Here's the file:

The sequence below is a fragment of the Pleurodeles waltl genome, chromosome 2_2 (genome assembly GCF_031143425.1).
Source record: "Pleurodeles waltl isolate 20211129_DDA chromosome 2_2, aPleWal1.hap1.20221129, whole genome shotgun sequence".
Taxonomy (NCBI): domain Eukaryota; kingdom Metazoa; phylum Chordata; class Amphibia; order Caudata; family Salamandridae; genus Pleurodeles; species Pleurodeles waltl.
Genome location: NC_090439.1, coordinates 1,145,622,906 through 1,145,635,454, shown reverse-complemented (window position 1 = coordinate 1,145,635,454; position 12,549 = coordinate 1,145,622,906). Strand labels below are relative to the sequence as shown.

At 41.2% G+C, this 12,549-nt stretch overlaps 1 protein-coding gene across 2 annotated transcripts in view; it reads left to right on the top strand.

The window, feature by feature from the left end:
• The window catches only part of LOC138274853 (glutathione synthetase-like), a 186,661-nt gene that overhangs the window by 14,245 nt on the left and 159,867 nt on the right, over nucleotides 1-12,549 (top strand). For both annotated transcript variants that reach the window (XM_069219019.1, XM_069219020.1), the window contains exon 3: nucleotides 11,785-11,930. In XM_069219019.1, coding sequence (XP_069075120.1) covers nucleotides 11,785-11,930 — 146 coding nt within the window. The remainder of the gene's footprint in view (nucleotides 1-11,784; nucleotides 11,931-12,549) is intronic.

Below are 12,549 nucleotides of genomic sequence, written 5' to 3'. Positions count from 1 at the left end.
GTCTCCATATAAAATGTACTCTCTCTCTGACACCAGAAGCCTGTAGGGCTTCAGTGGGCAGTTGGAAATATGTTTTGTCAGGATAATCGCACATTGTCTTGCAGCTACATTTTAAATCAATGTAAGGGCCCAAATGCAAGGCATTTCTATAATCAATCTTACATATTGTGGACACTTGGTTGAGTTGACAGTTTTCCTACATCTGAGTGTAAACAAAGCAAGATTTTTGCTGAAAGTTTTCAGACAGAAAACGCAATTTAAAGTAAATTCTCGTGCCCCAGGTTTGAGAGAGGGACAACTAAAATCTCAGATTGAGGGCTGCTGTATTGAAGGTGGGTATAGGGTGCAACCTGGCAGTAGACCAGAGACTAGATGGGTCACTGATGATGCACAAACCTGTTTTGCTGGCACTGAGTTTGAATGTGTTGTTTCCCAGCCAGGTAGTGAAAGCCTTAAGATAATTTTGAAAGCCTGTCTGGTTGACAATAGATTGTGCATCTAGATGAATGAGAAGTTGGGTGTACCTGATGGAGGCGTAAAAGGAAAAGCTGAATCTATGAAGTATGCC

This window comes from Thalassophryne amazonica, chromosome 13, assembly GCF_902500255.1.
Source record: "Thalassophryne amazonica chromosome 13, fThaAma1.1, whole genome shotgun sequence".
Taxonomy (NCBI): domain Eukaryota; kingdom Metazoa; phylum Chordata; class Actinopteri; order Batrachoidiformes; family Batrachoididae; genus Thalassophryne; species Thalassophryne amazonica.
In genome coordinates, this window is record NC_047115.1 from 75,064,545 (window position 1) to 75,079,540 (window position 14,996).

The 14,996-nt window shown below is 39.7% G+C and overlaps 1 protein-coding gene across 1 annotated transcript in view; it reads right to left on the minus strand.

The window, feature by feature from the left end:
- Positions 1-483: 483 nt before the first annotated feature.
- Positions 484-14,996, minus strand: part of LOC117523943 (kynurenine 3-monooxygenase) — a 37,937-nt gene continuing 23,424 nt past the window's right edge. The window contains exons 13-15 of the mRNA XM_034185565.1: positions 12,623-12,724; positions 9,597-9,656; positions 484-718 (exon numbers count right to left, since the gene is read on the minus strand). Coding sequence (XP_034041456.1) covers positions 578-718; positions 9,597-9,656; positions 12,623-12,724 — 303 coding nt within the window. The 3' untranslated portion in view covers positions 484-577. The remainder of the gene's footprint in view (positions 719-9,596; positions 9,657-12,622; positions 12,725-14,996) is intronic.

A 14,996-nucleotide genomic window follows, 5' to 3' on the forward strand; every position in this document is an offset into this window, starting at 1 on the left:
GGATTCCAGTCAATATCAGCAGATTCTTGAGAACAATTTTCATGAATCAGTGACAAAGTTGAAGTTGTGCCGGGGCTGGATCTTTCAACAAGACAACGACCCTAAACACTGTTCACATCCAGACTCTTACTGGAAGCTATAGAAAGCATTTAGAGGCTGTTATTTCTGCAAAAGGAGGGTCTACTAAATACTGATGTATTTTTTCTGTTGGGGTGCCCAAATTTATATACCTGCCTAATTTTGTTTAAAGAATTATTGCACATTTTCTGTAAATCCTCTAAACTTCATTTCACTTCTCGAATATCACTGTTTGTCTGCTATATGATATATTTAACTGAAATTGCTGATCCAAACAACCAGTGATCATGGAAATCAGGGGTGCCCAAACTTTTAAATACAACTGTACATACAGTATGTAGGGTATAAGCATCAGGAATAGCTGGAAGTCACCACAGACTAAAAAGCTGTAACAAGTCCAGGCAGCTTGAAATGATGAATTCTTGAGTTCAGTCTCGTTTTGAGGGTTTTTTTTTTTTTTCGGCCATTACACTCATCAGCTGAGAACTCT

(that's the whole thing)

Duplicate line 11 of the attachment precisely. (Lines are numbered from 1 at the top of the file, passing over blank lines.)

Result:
Source record: "Thalassophryne amazonica chromosome 13, fThaAma1.1, whole genome shotgun sequence".